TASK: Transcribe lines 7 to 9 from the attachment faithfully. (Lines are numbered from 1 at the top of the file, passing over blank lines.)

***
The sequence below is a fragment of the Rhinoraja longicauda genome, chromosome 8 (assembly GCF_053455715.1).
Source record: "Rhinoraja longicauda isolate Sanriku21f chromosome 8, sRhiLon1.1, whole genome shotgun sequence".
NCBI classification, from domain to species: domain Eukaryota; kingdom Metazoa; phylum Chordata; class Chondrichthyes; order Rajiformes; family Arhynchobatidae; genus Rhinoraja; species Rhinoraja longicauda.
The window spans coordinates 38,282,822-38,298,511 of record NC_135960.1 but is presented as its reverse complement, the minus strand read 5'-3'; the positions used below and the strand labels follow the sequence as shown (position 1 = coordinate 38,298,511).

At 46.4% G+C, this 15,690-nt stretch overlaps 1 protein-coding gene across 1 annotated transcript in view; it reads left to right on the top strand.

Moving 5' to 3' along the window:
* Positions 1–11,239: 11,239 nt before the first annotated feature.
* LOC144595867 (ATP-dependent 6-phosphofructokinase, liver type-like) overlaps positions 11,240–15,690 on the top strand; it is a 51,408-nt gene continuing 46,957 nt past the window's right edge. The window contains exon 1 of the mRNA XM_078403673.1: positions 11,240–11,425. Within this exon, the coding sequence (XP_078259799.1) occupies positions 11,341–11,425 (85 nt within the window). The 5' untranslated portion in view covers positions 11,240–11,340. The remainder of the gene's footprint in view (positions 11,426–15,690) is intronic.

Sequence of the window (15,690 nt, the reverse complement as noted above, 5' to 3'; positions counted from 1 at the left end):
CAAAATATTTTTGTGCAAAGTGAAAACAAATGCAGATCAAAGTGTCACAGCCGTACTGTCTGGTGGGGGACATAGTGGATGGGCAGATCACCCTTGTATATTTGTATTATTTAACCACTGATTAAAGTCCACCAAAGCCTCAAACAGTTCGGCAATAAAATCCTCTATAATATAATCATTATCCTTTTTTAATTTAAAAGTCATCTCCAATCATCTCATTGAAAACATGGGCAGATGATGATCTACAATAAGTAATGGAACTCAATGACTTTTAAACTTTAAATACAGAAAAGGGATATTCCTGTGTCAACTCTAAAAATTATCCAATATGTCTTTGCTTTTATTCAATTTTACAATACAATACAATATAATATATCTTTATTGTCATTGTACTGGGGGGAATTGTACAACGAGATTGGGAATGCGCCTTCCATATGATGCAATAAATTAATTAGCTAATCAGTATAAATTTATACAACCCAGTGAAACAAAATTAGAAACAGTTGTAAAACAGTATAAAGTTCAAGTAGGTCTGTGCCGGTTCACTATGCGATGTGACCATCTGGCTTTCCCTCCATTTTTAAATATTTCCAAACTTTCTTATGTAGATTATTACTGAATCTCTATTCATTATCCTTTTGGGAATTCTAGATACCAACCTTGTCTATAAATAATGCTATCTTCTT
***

* Positions 1–11,239: 11,239 nt before the first annotated feature.
* LOC144595867 (ATP-dependent 6-phosphofructokinase, liver type-like) overlaps positions 11,240–15,690 on the top strand; it is a 51,408-nt gene continuing 46,957 nt past the window's right edge. The window contains exon 1 of the mRNA XM_078403673.1: positions 11,240–11,425. Within this exon, the coding sequence (XP_078259799.1) occupies positions 11,341–11,425 (85 nt within the window). The 5' untranslated portion in view covers positions 11,240–11,340. The remainder of the gene's footprint in view (positions 11,426–15,690) is intronic.

Sequence of the window (15,690 nt, the reverse complement as noted above, 5' to 3'; positions counted from 1 at the left end):